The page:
First a spoiler alert: Those who notoriously accuse those of us concerned with population development in the High North of painting a black image should stop reading here and rather pick out Winne the Pooh books from their book shelves.
It is not about painting it black
Describing the future according to Statistics Norway is not about painting the image black. It is about facing reality. That is the only way in which we can get a political grip on our future. Silencing reality to death and rather talking about mountains and fjords is an excuse for not dealing with the situation.
So let us take a look at what Statistics Norway tells us in its report “Population Predictions for Municipalities 2020-2050”. The report was presented a few days ago and has been cited, from local perspectives, in a selection of news media.
Up until 2050, Norway’s population will grow by 11 percent. Four counties stand out, two of which constitute what is referred to as Northern Norway. In Nordland County, population figures will decrease by 1.6 percent, whereas Troms and Finnmark [now one county] will see a modest 3.6 percent growth. Nordland is the only county expected to experience population decrease in this period. Troms and Finnmark is the county with the decidedly weakest growth from a national perspective.
In Nordland, it will only be 2022 when the county has more people above the age of 65 than below 20
In total, this means that in 2050, 92 percent of the Norwegian population will be living south of the Nordland county border.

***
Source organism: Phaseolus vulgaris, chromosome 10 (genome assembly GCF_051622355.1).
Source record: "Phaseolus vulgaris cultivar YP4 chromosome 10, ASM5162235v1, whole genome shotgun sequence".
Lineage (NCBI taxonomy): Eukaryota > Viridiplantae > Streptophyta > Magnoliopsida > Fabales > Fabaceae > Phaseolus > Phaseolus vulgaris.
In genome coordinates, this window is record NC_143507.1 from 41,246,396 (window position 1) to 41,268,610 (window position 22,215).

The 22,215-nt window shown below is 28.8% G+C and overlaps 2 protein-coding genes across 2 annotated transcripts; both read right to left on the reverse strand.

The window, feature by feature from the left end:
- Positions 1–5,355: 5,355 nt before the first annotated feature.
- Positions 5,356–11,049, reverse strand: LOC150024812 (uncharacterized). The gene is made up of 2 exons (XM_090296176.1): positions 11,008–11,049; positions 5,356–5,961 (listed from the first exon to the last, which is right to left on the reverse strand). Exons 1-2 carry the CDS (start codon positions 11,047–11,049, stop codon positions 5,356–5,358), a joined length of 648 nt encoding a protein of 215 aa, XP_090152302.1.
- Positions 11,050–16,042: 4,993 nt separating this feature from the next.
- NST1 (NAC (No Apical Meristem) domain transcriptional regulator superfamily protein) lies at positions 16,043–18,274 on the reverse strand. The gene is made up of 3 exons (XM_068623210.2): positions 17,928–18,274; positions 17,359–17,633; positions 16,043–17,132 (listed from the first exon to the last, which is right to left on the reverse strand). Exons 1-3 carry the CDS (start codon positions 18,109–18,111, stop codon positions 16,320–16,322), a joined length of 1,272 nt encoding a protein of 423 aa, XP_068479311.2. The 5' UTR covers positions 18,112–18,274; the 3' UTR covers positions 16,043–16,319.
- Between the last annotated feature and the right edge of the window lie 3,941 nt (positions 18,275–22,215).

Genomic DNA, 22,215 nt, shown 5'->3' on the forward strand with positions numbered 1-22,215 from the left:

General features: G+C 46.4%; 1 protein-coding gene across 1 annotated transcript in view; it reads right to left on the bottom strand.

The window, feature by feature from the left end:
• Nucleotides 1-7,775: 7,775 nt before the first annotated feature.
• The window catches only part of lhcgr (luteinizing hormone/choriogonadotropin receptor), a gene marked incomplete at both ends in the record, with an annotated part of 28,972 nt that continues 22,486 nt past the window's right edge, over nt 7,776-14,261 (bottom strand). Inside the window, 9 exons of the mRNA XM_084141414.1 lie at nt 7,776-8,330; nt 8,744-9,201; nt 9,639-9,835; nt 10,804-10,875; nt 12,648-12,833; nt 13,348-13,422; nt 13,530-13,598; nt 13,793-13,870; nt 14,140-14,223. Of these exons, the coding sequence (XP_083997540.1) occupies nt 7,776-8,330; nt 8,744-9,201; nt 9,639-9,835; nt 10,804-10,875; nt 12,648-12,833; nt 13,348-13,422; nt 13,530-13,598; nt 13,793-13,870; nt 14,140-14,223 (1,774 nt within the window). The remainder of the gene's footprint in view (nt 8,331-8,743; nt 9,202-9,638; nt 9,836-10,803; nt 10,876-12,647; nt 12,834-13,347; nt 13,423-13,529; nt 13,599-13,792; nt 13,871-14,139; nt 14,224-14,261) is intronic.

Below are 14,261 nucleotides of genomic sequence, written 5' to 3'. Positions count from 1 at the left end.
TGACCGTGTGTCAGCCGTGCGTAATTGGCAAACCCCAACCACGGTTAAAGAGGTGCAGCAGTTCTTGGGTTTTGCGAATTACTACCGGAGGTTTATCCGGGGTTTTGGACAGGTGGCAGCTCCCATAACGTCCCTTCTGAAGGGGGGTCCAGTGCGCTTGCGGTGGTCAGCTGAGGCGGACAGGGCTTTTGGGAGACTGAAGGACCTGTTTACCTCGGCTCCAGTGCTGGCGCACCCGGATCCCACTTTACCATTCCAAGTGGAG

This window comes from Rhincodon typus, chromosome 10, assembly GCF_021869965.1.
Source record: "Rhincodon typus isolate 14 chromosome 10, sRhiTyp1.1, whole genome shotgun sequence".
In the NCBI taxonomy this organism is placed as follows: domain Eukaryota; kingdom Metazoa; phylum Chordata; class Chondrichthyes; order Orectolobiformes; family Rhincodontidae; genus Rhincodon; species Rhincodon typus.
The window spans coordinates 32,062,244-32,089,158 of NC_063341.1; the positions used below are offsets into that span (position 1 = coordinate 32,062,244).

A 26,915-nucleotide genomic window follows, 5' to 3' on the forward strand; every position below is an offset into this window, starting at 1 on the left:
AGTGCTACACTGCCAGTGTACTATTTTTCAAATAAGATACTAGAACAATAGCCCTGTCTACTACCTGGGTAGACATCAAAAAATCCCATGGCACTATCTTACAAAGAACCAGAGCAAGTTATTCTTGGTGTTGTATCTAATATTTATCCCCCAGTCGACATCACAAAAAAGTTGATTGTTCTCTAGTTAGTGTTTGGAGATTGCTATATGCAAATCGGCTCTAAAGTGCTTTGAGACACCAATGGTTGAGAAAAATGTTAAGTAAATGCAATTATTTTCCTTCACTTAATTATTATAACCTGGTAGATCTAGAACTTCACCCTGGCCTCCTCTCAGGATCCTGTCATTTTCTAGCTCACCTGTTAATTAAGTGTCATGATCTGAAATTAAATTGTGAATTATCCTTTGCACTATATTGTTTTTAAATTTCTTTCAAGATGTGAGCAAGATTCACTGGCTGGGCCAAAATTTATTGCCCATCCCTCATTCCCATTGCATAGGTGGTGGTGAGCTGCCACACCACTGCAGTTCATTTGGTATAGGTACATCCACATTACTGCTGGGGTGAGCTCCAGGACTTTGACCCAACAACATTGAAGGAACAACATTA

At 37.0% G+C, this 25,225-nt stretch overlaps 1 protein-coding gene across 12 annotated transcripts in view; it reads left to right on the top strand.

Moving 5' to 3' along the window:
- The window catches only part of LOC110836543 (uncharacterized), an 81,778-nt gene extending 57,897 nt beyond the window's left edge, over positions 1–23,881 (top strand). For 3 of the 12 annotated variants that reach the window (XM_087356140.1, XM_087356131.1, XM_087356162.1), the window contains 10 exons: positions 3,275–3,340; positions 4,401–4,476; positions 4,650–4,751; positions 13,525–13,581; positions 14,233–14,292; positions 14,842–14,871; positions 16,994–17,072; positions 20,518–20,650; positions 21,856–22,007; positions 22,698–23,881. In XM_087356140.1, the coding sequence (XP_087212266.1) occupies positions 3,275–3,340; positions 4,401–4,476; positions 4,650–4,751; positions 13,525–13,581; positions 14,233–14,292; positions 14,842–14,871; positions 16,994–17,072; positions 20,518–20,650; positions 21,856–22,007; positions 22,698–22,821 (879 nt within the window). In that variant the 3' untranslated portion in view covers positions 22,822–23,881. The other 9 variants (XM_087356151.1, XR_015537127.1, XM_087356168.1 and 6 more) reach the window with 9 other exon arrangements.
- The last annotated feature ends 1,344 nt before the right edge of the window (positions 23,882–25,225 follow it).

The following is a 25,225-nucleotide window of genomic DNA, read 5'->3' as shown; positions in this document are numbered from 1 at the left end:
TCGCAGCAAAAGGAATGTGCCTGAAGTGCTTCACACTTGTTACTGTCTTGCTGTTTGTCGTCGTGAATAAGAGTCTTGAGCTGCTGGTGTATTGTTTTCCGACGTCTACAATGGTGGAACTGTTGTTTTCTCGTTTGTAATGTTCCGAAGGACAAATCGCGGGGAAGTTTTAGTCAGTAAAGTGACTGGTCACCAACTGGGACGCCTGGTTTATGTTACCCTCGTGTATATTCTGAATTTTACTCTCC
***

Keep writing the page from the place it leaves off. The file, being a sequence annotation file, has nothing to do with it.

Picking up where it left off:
Painting it black?
Cannot be dressed to cover
No, but it may sound like statisticians are painting a black image when they continue describing demography development in the High North. The problem is that reality cannot be dressed to cover up.
All counties in Norway are moving towards an ageing population, but some of them face this milestone very early in the 30-year perspective that is drawn up for us.
In Nordland, it will only be 2022 when the county has more people above the age of 65 than below 20. In Troms and Finnmark, this will happen in 2025. By comparison, Oslo will only face that situation by 2045.
We are not talking about predicting the future here. We will be there in just two years.
When some municipalities in Troms and Finnmark nevertheless will have a lower number of old people than the national average, that has nothing to do with an influx of the young. The explanation is rather that life expectancy in these municipalities is lower than for the rest of the country. That is a fact that definitively not causes excitement, exactly.
The rest of the statistics tell a tale of municipalities with a strongly negative population growth combined with an age wave.
Care homes or jobs?
This is the backdrop when the government these days puts its final touch to the white paper about the High North, which will definitely cover the demographic development of the North extensively. There will also be many words about security politics, about peace and stuff like that.
Building jobs is so much funnier than building care homes
Anu Fredriksen, Director of the Arctic Economic Council, rather precisely summarizes these two considerations in a recent High North News interview:
“If you look at the rhetoric used in the global discussion about the Arctic, this has developed more and more into a security policy debate. Our message is that the most important peacekeeping effort in the Arctic would be having people living there and their having a job to go to.”
I am pretty sure the government shares her view. The question is whether this will have any practical political consequences.
The figures from Statistics Norway demonstrate the urgency of the matter. Besides, building jobs is so much funnier than building care homes.
This commentary was originally published in Norwegian and has been translated by HNN's Elisabeth Bergquist.